Distiller: Doni Faber
Rating: 3/5 Stars
Drink: Out-of-date "fizzy pop"
Capital: A Novel
by John Lanchester
W.W. Norton & Company
(June 11, 2012)
With a title like Capital, set in 2007 and 2008 in London, one might expect this book to be primarily about the financial crash. Though this certainly impacts the narrative, it is more about how those living in a posh neighborhood orient their lives towards or away from materialism. The binding thread between these neighbors is that someone along Pepys Road is leaving cryptic notes that say, "We Want What You Have." Though the sender of these notes is a mystery to be solved, this mystery is a back drop to depictions of the neighbors' lives rather than a propelling force.
The two main characters who come to exemplify the opposing forces of materialism are Roger, an investment banker, and Usman, a Muslim who runs a family-operated shop. Roger's wife, Arabella is a "breadhead," a never-reformed addict to spending money. This becomes a problem when Roger doesn't get his expected bonus at Christmas time. Usman is a surly critic of Western decadence who covers the shop's alcohol with a blind and lurks on angry Jihadist websites. Both of these extremes end up working poorly for these characters.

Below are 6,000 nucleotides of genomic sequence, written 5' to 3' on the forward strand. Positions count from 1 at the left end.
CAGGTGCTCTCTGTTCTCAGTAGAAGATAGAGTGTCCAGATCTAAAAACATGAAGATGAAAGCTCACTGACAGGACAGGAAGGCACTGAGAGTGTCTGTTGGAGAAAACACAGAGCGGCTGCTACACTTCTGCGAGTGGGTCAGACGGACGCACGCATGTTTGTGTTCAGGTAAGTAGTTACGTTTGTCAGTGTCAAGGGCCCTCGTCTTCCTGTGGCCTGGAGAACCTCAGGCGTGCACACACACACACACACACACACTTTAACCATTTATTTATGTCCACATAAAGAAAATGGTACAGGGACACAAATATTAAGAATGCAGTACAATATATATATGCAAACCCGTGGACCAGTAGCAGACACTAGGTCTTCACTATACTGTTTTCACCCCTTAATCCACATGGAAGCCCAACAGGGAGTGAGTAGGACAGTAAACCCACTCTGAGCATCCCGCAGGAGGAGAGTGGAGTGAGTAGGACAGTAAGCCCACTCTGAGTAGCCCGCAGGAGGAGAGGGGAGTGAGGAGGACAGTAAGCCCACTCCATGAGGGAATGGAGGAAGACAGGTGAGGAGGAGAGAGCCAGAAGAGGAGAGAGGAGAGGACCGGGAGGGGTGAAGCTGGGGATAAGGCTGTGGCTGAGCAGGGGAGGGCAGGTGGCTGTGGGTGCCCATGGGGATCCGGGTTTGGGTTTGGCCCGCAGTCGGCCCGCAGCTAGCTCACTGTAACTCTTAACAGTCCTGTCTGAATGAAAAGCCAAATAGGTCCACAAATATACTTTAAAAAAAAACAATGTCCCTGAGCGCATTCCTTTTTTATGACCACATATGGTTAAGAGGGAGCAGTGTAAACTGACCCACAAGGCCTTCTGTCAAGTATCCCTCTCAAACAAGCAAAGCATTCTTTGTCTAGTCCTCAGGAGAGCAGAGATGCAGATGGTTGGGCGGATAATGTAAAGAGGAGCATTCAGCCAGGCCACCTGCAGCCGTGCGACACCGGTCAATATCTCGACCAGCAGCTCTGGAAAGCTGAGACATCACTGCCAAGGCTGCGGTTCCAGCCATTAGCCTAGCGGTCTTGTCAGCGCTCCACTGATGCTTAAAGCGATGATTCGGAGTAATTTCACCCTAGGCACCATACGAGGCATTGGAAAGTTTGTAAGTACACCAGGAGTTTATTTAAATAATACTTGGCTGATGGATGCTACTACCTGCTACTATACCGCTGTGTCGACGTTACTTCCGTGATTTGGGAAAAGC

The plot is not overarching, but rather follows many characters through a single distinct event in their lives. Smitty, a graffitti artist who depends on his anonymity for success, sees that anonymity threatened. Quentina, a parking officer who is working as an illegal immigrant, is threatened to be deported back to Zimbabwe where she would most likely be killed. A Polish painter, Zbigniew, struggles to decide what to do with a suitcase of money he found hidden while on the job. And a young football (soccer) player, Freddy is doing famously until he gets injured.
The book is artfully structured so that each time I wanted to know a little bit more about the particular character it was focused on, the author would dwell a little longer on him or her. The world of each character is believable, though the tone is remarkably consistent for how many different perspectives the book encompassed. Despite the trajectory for each character being so distinct, the book is remarkably cohesive and has enough cross-over from character to character that it does not feel like a mere collection of stories.
I enjoyed reading a fictional work that was set in such a contemporaneous time. The main value of the book is to capture the current unrest of so many of our lives in a fictional portrayal of vastly different lives. An added bonus, as an American reader, was the frequent use of British slang such as "wonkers," "pottering" and "rubbish" and other more colorful phrases.
The drink I would choose to accompany this is an out-of-date "fizzy pop," the British slang for soda. This is appropriate because many of the characters' lifestyles fizzle with the economic downturn. The reason it ought to be out-of-date has to do with the money Zbigniew found.